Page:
Intelligent mobile robots must often operate in an unstructured environment cluttered with obstacles and with many possible action paths to accomplish a variety of tasks. Such machines have many potential useful applications in medicine, defense, industry and even the home so that the design of such machines is a challenge with great potential rewards. Even though intelligent systems may have symbiotic closure that permits them to make a decision or take an action without external inputs, sensors such as vision permit sensing of the environment and permit precise adaptation to changes. Sensing and adaptation define a reactive system. However, in many applications some form of learning is also desirable or perhaps even required. A further level of intelligence called understanding may involve not only sensing, adaptation and learning but also creative, perceptual solutions involving models of not only the eyes and brain but also the mind. The purpose of this paper is to present a discussion of recent technical advances in learning for intelligent mobile robots with examples of adaptive, creative and perceptual learning. The significance of this work is in providing a greater understanding of the applications of learning to mobile robots that could lead to important beneficial applications.
Mobile robots must often operate in an unstructured environment cluttered with obstacles and with many possible action paths. That is why mobile robotics problems are complex with many unanswered questions. To reach a high degree of autonomous operation, a new level of learning is required. On the one hand, promising learning theories such as the adaptive critic and creative control have been proposed, while on other hand the human brain’s processing ability has amazed and inspired researchers in the area of Unmanned Ground Vehicles but has been difficult to emulate in practice. A new direction in the fuzzy theory tries to develop a theory to deal with the perceptions conveyed by the natural language. This paper tries to combine these two fields and present a framework for autonomous robot navigation. The proposed creative controller like the adaptive critic controller has information stored in a dynamic database (DB), plus a dynamic task control center (TCC) that functions as a command center to decompose tasks into sub-tasks with different dynamic models and multi-criteria functions. The TCC module utilizes computational theory of perceptions to deal with the high levels of task planning. The authors are currently trying to implement the model on a real mobile robot and the preliminary results have been described in this paper.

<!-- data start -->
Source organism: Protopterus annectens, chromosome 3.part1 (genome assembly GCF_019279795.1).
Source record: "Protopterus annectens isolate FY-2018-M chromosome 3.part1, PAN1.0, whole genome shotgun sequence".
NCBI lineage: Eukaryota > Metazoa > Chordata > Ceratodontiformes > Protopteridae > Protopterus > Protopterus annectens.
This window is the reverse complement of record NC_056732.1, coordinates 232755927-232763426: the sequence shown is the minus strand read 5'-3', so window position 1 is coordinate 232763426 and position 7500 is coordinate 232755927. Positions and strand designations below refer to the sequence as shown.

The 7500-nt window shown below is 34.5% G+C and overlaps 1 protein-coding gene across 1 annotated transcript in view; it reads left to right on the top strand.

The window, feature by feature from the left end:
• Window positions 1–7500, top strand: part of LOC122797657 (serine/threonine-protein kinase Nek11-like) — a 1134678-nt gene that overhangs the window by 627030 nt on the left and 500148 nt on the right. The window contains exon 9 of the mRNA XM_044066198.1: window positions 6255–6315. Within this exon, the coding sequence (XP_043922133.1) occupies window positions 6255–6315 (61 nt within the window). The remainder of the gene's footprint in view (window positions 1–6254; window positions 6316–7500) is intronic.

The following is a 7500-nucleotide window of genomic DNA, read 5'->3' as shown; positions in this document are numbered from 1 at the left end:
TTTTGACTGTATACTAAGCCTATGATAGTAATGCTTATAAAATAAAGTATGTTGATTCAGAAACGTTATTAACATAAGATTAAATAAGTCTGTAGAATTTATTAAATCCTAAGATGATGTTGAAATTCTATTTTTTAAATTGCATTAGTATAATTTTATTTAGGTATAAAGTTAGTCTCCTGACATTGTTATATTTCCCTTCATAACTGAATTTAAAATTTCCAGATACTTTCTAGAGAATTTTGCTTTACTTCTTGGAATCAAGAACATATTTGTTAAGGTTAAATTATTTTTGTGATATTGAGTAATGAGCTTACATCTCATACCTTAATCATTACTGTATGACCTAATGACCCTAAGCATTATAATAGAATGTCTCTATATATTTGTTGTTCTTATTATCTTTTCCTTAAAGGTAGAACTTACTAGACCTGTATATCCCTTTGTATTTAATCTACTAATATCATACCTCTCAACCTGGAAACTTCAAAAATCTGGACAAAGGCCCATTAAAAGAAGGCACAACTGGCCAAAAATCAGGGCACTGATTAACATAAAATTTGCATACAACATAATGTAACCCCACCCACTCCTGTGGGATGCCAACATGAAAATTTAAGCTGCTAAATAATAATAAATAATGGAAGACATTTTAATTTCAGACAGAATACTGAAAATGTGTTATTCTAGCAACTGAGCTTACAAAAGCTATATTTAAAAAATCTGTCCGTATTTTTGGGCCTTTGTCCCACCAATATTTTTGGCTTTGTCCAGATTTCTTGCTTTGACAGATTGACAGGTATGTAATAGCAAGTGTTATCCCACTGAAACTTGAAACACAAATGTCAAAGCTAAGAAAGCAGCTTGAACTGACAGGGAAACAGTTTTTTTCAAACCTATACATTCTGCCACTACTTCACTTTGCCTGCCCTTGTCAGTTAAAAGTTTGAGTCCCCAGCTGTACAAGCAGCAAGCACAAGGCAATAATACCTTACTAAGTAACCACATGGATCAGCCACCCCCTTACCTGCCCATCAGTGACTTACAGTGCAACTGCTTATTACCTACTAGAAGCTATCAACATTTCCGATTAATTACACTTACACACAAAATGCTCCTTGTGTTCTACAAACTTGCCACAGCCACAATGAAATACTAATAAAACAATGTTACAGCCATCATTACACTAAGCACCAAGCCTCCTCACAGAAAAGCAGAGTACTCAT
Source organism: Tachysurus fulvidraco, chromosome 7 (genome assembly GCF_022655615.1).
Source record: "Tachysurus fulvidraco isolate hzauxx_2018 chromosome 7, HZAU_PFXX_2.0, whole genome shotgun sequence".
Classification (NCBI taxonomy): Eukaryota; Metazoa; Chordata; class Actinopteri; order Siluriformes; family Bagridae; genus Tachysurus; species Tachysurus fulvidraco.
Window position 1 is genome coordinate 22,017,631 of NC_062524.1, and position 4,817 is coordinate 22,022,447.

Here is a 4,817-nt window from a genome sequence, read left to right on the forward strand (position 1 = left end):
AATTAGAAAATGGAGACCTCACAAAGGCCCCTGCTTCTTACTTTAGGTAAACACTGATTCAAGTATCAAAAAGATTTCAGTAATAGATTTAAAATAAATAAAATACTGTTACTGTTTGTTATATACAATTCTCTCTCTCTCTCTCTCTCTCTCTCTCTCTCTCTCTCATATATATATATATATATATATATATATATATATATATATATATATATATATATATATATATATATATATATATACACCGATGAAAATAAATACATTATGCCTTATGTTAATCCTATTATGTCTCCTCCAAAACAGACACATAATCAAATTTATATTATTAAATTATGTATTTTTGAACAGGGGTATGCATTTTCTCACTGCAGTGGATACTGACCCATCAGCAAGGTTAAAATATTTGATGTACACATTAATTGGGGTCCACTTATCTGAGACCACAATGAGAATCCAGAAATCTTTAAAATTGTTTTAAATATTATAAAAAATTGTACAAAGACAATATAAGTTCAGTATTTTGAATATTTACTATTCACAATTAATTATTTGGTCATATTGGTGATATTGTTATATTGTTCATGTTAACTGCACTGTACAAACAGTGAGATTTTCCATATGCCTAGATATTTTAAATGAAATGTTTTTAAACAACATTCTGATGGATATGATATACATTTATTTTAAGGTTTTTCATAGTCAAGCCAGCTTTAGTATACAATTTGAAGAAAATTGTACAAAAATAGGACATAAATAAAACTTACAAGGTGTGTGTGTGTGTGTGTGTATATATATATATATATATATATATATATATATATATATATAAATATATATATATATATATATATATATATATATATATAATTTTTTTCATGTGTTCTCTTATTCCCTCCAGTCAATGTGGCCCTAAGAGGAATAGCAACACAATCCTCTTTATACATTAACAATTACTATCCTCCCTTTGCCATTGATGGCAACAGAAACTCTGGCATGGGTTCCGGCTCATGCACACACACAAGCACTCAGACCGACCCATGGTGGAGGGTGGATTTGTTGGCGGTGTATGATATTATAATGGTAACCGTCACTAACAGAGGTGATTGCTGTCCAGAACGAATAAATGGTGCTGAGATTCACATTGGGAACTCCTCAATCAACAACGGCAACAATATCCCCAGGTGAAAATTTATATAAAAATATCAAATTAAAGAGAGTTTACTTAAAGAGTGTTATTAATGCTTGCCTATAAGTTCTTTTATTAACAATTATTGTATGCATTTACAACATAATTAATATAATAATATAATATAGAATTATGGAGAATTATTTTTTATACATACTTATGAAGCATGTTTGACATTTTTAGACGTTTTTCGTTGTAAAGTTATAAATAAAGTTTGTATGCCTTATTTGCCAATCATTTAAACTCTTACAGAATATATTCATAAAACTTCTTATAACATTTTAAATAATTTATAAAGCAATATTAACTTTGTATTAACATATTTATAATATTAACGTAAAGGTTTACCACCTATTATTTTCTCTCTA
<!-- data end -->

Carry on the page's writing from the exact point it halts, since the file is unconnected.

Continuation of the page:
Unlike intelligent industrial robots which often work in a structured factory setting, intelligent mobile robots must often operate in an unstructured environment cluttered with obstacles and with many possible action paths. However, such machines have many potential applications in medicine, defense, industry and even the home that make their study important. Sensors such as vision are needed. However, in many applications some form of learning is also required. The purpose of this paper is to present a discussion of recent technical advances in learning for intelligent mobile robots.
During the past 20 years, the use of intelligent industrial robots that are equipped not only with motion control systems but also with sensors such as cameras, laser scanners, or tactile sensors that permit adaptation to a changing environment has increased dramatically. However, relatively little has been done concerning learning. Adaptive and robust control permits one to achieve point to point and controlled path operation in a changing environment. This problem can be solved with a learning control. In the unstructured environment, the terrain and consequently the load on the robot’s motors are constantly changing. Learning the parameters of a proportional, integral and derivative controller (PID) and artificial neural network provides an adaptive and robust control. Learning may also be used for path following. Simulations that include learning may be conducted to see if a robot can learn its way through a cluttered array of obstacles. If a situation is performed repetitively, then learning can also be used in the actual application.